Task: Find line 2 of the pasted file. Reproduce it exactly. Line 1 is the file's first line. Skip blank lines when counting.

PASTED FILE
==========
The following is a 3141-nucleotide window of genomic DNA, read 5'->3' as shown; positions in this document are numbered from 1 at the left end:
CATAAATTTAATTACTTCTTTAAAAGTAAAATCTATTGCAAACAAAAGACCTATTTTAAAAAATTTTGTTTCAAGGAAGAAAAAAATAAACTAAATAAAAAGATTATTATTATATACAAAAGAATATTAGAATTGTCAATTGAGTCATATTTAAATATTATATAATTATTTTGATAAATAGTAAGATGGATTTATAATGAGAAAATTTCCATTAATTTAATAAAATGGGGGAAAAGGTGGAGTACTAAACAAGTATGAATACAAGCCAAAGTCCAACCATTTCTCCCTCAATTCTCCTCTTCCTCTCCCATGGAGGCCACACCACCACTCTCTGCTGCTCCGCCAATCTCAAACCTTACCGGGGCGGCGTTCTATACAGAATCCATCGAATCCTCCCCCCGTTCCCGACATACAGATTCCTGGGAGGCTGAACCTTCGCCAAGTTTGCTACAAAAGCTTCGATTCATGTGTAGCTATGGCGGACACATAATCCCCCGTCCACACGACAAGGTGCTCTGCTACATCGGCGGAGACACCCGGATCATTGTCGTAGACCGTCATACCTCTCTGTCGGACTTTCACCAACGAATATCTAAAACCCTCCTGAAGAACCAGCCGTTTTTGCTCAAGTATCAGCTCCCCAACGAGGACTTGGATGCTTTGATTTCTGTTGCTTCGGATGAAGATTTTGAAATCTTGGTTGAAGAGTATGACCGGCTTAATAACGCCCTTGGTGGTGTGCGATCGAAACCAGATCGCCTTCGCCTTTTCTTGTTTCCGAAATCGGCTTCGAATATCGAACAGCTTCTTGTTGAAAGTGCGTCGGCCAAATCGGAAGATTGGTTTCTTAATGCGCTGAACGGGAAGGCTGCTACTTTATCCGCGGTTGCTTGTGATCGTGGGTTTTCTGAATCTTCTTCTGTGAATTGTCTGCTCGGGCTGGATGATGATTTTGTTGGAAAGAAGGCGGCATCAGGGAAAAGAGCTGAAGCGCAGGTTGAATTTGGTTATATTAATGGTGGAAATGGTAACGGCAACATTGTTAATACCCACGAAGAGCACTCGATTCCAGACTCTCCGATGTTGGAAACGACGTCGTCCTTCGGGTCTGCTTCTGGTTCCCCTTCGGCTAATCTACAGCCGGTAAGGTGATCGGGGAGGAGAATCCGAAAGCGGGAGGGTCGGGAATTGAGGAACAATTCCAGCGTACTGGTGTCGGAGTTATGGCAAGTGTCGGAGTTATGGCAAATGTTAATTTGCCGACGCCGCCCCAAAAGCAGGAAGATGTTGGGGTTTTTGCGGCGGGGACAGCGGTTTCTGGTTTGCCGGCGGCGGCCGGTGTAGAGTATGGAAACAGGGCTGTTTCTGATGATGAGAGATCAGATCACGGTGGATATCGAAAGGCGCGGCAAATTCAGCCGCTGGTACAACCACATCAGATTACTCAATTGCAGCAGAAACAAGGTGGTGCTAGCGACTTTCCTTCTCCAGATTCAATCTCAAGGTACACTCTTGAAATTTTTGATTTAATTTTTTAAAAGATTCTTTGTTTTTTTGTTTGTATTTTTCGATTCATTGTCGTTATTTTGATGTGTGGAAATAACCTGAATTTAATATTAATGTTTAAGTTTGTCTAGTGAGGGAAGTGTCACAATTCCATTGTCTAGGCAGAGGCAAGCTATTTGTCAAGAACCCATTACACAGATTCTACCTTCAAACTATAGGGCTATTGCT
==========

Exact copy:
CATAAATTTAATTACTTCTTTAAAAGTAAAATCTATTGCAAACAAAAGACCTATTTTAAAAAATTTTGTTTCAAGGAAGAAAAAAATAAACTAAATAAAAAGATTATTATTATATACAAAAGAATATTAGAATTGTCAATTGAGTCATATTTAAATATTATATAATTATTTTGATAAATAGTAAGATGGATTTATAATGAGAAAATTTCCATTAATTTAATAAAATGGGGGAAAAGGTGGAGTACTAAACAAGTATGAATACAAGCCAAAGTCCAACCATTTCTCCCTCAATTCTCCTCTTCCTCTCCCATGGAGGCCACACCACCACTCTCTGCTGCTCCGCCAATCTCAAACCTTACCGGGGCGGCGTTCTATACAGAATCCATCGAATCCTCCCCCCGTTCCCGACATACAGATTCCTGGGAGGCTGAACCTTCGCCAAGTTTGCTACAAAAGCTTCGATTCATGTGTAGCTATGGCGGACACATAATCCCCCGTCCACACGACAAGGTGCTCTGCTACATCGGCGGAGACACCCGGATCATTGTCGTAGACCGTCATACCTCTCTGTCGGACTTTCACCAACGAATATCTAAAACCCTCCTGAAGAACCAGCCGTTTTTGCTCAAGTATCAGCTCCCCAACGAGGACTTGGATGCTTTGATTTCTGTTGCTTCGGATGAAGATTTTGAAATCTTGGTTGAAGAGTATGACCGGCTTAATAACGCCCTTGGTGGTGTGCGATCGAAACCAGATCGCCTTCGCCTTTTCTTGTTTCCGAAATCGGCTTCGAATATCGAACAGCTTCTTGTTGAAAGTGCGTCGGCCAAATCGGAAGATTGGTTTCTTAATGCGCTGAACGGGAAGGCTGCTACTTTATCCGCGGTTGCTTGTGATCGTGGGTTTTCTGAATCTTCTTCTGTGAATTGTCTGCTCGGGCTGGATGATGATTTTGTTGGAAAGAAGGCGGCATCAGGGAAAAGAGCTGAAGCGCAGGTTGAATTTGGTTATATTAATGGTGGAAATGGTAACGGCAACATTGTTAATACCCACGAAGAGCACTCGATTCCAGACTCTCCGATGTTGGAAACGACGTCGTCCTTCGGGTCTGCTTCTGGTTCCCCTTCGGCTAATCTACAGCCGGTAAGGTGATCGGGGAGGAGAATCCGAAAGCGGGAGGGTCGGGAATTGAGGAACAATTCCAGCGTACTGGTGTCGGAGTTATGGCAAGTGTCGGAGTTATGGCAAATGTTAATTTGCCGACGCCGCCCCAAAAGCAGGAAGATGTTGGGGTTTTTGCGGCGGGGACAGCGGTTTCTGGTTTGCCGGCGGCGGCCGGTGTAGAGTATGGAAACAGGGCTGTTTCTGATGATGAGAGATCAGATCACGGTGGATATCGAAAGGCGCGGCAAATTCAGCCGCTGGTACAACCACATCAGATTACTCAATTGCAGCAGAAACAAGGTGGTGCTAGCGACTTTCCTTCTCCAGATTCAATCTCAAGGTACACTCTTGAAATTTTTGATTTAATTTTTTAAAAGATTCTTTGTTTTTTTGTTTGTATTTTTCGATTCATTGTCGTTATTTTGATGTGTGGAAATAACCTGAATTTAATATTAATGTTTAAGTTTGTCTAGTGAGGGAAGTGTCACAATTCCATTGTCTAGGCAGAGGCAAGCTATTTGTCAAGAACCCATTACACAGATTCTACCTTCAAACTATAGGGCTATTGCT